The remarks from the top court came as it rapped the Jharkhand government for depriving an industrial unit of its legitimate entitlement under an industrial policy.
NEW DELHI — The Supreme Court said on Tuesday that the state must discard the colonial notion that it is a sovereign entity handing out doles at its will. The remarks from the top court came as it rapped the Jharkhand government for depriving an industrial unit of its legitimate entitlement under an industrial policy.
A bench comprising Justices D.Y. Chandrachud and Indu Malhotra said: “Both the accountability of the state and the solemn obligation which it undertook in terms of the policy document militate against accepting such a notion of state power. The state must discard the colonial notion that it is a sovereign entity handing out doles at its will.”
The bench noted that the state having held out a solemn representation, it would be manifestly unfair and arbitrary to deprive industrial units within the state of their legitimate entitlement.
The bench emphasised that the state’s policies give rise to legitimate expectations that it will act according to what it puts forth in the public realm. “In all its actions, the state is bound to act fairly, in a transparent manner. A deprivation of the entitlement of private citizens and private business must be proportional to a requirement grounded in public interest,” noted the bench.
The dispute is connected to one of the clauses of the state’s 2012 Industrial Policy. The Clause 32.10 provided an exemption from the payment of 50 per cent of the electricity duty for a period of five years for captive power plants established for self-consumption or captive use.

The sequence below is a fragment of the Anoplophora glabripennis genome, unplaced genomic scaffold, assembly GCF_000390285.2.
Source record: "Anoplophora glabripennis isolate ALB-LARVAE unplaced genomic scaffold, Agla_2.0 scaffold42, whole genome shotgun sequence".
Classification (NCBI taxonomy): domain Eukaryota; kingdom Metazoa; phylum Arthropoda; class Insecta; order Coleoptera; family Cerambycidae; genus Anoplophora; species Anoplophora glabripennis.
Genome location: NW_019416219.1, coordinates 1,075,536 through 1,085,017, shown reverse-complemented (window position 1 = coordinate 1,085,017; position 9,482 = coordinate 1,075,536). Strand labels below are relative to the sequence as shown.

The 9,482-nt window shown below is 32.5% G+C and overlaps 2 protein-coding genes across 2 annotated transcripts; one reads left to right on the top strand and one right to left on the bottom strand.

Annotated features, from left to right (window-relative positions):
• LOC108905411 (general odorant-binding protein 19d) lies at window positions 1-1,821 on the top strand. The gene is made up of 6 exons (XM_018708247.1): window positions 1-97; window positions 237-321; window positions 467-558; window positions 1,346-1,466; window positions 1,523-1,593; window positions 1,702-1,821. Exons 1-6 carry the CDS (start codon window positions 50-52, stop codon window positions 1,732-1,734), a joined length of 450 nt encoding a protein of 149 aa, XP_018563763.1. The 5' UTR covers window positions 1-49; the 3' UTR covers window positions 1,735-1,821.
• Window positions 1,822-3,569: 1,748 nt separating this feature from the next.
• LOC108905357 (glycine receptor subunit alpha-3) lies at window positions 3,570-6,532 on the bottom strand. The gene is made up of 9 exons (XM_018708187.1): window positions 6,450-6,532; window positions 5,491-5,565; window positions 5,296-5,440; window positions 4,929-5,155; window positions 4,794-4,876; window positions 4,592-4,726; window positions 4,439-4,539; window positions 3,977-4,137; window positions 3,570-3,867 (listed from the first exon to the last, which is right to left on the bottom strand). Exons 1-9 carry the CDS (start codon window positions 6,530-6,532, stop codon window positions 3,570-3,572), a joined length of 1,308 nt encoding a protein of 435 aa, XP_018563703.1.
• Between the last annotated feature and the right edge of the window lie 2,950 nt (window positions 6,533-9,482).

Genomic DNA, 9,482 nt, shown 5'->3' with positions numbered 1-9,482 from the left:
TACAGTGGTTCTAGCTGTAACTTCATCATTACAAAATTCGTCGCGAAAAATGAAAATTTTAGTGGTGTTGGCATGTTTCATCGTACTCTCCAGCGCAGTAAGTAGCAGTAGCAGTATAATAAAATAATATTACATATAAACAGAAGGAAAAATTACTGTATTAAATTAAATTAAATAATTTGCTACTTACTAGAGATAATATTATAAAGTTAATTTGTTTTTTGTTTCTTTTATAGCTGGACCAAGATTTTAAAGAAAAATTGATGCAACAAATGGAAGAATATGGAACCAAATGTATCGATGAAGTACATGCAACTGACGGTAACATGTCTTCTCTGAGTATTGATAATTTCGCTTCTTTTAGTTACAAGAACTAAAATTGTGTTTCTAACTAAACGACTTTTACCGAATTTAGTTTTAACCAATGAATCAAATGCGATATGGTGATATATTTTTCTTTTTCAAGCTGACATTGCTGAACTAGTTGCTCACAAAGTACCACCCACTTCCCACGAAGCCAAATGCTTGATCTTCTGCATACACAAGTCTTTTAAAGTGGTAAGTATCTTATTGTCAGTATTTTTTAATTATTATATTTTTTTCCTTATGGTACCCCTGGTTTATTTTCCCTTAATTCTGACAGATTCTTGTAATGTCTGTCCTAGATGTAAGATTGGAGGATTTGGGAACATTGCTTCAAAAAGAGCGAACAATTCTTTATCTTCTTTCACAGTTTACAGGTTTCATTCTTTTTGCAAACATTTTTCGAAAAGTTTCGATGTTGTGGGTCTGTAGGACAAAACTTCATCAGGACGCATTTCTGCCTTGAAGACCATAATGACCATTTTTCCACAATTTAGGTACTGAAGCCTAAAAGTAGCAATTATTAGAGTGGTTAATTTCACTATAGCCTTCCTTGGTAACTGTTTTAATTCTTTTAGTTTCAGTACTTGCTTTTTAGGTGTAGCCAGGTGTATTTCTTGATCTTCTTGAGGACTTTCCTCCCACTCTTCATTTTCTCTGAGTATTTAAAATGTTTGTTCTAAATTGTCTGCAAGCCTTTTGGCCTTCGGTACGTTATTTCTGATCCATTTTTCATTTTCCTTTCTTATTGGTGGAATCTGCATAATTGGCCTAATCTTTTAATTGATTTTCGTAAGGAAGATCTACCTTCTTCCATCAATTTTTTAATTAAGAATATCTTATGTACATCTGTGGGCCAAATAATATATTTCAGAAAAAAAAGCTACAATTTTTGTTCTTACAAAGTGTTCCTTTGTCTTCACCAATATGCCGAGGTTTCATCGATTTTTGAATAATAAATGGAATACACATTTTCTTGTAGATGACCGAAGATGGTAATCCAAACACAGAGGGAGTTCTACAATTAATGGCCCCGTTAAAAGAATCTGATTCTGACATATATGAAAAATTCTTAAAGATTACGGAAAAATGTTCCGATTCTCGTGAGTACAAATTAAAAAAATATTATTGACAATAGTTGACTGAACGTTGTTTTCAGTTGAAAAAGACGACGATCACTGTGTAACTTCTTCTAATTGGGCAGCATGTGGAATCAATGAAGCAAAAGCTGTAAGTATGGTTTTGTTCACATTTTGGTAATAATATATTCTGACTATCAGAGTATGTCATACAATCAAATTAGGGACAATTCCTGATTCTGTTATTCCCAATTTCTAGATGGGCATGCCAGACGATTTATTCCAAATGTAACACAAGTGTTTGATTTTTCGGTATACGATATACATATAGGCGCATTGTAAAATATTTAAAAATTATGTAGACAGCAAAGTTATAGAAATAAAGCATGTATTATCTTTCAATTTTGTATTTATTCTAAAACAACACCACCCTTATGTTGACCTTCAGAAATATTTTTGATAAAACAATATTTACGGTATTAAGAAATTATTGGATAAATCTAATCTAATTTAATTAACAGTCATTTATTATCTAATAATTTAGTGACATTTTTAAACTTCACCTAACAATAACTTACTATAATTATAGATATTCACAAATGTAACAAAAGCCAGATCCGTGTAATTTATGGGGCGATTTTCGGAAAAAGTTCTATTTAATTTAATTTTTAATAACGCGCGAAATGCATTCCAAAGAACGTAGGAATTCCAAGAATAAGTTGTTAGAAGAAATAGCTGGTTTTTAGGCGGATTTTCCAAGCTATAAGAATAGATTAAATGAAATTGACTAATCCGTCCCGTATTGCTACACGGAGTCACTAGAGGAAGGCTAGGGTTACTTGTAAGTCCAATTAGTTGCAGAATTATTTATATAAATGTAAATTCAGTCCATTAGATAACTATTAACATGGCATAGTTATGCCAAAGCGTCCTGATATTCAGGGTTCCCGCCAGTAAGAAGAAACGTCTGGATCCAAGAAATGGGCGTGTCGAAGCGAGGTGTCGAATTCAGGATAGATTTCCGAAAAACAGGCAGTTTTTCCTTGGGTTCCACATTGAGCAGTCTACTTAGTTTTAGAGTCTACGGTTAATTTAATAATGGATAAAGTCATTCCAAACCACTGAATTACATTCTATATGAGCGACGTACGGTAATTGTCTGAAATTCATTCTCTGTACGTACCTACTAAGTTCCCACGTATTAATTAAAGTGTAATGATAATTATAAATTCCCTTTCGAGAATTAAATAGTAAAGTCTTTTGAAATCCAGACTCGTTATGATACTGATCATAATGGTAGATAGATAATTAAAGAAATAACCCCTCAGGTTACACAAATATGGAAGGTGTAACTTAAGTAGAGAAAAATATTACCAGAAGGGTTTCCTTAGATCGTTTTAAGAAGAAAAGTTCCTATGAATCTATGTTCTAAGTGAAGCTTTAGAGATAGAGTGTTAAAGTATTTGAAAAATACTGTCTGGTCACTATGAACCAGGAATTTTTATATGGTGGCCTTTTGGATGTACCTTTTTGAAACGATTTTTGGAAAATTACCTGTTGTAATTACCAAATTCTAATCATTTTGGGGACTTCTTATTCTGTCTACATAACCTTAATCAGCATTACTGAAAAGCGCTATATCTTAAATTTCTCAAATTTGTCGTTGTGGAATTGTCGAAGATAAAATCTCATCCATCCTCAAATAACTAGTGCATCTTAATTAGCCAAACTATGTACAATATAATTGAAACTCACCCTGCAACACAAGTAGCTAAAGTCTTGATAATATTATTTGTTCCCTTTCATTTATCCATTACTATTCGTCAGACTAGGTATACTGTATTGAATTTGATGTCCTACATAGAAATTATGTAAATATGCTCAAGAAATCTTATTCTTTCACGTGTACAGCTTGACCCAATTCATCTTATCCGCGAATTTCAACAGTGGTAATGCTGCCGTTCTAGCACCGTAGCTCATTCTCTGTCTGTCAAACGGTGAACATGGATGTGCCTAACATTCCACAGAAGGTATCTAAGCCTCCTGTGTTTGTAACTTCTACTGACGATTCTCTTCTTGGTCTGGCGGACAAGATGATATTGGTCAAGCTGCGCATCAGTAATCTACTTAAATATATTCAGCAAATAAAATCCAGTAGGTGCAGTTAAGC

The state had moved the top court challenging a high court order, which upheld the claim of Brahmputra Metallics Ltd that it was entitled to a rebate/deduction from electricity duty in terms of the representation held out in the Industrial Policy 2012, and that the denial of the exemption by the state government for FYs 2011-12, 2012-13 and 2013-14 was contrary to the doctrine of promissory estoppel.
The top court observed that in terms of Clause 35.7(b) of the Industrial Policy 2012, the entitlement ensues from the financial year following the commencement of production.
“The respondent commenced production on August 17, 2011. Hence, the order of the high court would have to be confirmed for FYs 2012-13 and 2013-14. In conclusion, we are in agreement with the conclusion of the high court that the respondent was entitled to an exemption from electricity duty, although for the reasons indicated in this judgment. Further, the relief granted would stand confined to FYs 2012-13 and 2013-14,” said the top court modifying the high court order.
The bench said that it is clear that the state had made a representation to the company and similarly situated industrial units under the Industrial Policy 2012. “This representation gave rise to a legitimate expectation on their behalf, that they would be offered a 50 per cent rebate/deduction in electricity duty for the next five years,” said the bench.
The bench noted that due to the failure of the state to issue a notification within the stipulated time and by the grant of the exemption only prospectively, the expectation and trust in the state stood violated.
“Since the state has offered no justification for the delay in issuance of the notification, or provided reasons for it being in public interest, we hold that such a course of action by the state is arbitrary and violative of Article 14,” said the top court.
The court did not agree to the state’s contention and answered in the affirmative on whether a private company was entitled to a rebate in electricity duty under the industrial policy. — IANS